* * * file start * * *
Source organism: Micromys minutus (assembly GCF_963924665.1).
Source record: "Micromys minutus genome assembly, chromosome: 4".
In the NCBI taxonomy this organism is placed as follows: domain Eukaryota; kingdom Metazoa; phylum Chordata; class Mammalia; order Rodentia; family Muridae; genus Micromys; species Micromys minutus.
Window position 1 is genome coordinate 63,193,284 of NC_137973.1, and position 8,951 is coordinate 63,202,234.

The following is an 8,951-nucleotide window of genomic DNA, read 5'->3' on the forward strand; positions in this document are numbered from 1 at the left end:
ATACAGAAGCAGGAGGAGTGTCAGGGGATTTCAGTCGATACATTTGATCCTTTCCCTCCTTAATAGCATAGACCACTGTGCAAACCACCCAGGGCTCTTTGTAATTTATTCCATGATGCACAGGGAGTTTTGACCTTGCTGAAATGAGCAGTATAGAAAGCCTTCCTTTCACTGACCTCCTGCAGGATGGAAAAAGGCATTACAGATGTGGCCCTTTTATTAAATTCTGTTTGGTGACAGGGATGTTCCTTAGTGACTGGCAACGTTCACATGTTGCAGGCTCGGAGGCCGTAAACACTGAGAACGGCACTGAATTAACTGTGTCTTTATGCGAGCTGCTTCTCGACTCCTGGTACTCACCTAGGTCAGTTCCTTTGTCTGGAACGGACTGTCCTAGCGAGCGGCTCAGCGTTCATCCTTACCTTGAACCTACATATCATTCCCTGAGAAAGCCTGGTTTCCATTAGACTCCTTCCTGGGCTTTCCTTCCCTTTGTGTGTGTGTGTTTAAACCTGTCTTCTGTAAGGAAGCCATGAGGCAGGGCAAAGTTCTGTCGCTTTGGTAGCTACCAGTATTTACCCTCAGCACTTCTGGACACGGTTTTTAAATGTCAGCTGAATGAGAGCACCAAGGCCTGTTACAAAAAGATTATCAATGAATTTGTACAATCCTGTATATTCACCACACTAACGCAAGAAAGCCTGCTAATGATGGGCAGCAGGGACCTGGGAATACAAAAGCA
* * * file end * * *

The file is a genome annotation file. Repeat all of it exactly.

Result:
Source organism: Micromys minutus (assembly GCF_963924665.1).
Source record: "Micromys minutus genome assembly, chromosome: 4".
In the NCBI taxonomy this organism is placed as follows: domain Eukaryota; kingdom Metazoa; phylum Chordata; class Mammalia; order Rodentia; family Muridae; genus Micromys; species Micromys minutus.
Window position 1 is genome coordinate 63,193,284 of NC_137973.1, and position 8,951 is coordinate 63,202,234.

The following is an 8,951-nucleotide window of genomic DNA, read 5'->3' on the forward strand; positions in this document are numbered from 1 at the left end:
ATACAGAAGCAGGAGGAGTGTCAGGGGATTTCAGTCGATACATTTGATCCTTTCCCTCCTTAATAGCATAGACCACTGTGCAAACCACCCAGGGCTCTTTGTAATTTATTCCATGATGCACAGGGAGTTTTGACCTTGCTGAAATGAGCAGTATAGAAAGCCTTCCTTTCACTGACCTCCTGCAGGATGGAAAAAGGCATTACAGATGTGGCCCTTTTATTAAATTCTGTTTGGTGACAGGGATGTTCCTTAGTGACTGGCAACGTTCACATGTTGCAGGCTCGGAGGCCGTAAACACTGAGAACGGCACTGAATTAACTGTGTCTTTATGCGAGCTGCTTCTCGACTCCTGGTACTCACCTAGGTCAGTTCCTTTGTCTGGAACGGACTGTCCTAGCGAGCGGCTCAGCGTTCATCCTTACCTTGAACCTACATATCATTCCCTGAGAAAGCCTGGTTTCCATTAGACTCCTTCCTGGGCTTTCCTTCCCTTTGTGTGTGTGTGTTTAAACCTGTCTTCTGTAAGGAAGCCATGAGGCAGGGCAAAGTTCTGTCGCTTTGGTAGCTACCAGTATTTACCCTCAGCACTTCTGGACACGGTTTTTAAATGTCAGCTGAATGAGAGCACCAAGGCCTGTTACAAAAAGATTATCAATGAATTTGTACAATCCTGTATATTCACCACACTAACGCAAGAAAGCCTGCTAATGATGGGCAGCAGGGACCTGGGAATACAAAAGCA